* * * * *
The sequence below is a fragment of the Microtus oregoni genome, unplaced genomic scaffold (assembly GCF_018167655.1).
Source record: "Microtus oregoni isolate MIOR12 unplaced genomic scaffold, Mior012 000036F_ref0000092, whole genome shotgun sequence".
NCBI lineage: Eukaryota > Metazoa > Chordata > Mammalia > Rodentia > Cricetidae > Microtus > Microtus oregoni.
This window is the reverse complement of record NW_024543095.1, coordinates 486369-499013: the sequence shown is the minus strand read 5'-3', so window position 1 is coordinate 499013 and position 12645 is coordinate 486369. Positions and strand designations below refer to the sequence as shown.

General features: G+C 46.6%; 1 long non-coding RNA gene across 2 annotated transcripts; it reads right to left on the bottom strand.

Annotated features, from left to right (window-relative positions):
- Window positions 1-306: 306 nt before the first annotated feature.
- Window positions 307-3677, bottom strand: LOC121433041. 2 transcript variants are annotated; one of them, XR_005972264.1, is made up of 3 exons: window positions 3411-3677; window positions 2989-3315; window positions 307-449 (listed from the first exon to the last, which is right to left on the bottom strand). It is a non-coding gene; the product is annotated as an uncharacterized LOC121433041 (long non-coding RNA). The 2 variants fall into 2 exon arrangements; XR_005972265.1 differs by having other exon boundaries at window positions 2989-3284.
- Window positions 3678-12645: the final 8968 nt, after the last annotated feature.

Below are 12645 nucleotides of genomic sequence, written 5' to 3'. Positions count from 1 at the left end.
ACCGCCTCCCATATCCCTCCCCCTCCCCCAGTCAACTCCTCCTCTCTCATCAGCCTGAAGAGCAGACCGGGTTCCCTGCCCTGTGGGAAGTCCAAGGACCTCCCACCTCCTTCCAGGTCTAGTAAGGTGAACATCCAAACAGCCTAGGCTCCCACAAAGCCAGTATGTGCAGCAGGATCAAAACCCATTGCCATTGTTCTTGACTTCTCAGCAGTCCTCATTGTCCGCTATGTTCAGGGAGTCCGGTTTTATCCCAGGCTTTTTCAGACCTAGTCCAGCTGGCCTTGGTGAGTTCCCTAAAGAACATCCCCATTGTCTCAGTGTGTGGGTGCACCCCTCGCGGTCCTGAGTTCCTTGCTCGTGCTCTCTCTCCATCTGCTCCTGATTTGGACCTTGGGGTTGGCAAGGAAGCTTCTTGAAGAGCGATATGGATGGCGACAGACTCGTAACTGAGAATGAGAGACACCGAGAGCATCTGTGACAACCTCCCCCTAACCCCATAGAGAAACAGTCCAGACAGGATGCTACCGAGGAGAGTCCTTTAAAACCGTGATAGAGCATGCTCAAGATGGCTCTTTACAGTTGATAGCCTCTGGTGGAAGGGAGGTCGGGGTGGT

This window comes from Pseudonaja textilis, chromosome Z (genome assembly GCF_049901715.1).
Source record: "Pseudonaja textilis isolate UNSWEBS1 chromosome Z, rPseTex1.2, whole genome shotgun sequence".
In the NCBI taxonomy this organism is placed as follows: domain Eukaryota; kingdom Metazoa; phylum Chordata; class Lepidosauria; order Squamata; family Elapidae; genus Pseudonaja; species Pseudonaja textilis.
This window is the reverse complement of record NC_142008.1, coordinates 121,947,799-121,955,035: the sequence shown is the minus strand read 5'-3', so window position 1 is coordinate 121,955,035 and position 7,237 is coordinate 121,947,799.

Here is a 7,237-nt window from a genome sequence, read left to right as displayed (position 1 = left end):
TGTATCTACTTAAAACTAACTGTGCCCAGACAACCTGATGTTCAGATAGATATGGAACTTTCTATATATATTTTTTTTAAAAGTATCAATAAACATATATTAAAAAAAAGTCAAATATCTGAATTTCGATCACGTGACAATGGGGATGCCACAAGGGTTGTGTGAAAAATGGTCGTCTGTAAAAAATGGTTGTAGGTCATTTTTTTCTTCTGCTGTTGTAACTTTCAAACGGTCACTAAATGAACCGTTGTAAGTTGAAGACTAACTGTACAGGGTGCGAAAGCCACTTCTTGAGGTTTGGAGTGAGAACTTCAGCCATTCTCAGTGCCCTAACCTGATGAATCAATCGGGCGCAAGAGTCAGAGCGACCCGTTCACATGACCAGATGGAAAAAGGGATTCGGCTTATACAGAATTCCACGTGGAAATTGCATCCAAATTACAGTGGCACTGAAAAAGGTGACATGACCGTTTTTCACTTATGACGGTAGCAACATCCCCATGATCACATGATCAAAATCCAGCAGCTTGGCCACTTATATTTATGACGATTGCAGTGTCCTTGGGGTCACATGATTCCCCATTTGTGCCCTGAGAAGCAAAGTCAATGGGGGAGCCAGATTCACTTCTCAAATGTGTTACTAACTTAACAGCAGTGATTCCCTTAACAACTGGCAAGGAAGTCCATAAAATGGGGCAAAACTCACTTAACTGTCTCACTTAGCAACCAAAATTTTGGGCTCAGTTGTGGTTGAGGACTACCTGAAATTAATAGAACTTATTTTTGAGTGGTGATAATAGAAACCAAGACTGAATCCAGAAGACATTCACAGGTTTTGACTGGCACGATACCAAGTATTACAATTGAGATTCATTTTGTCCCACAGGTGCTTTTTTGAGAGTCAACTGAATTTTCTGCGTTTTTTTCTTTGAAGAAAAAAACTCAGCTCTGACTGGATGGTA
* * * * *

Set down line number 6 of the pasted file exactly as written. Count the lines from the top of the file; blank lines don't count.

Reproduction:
Annotated features, from left to right (window-relative positions):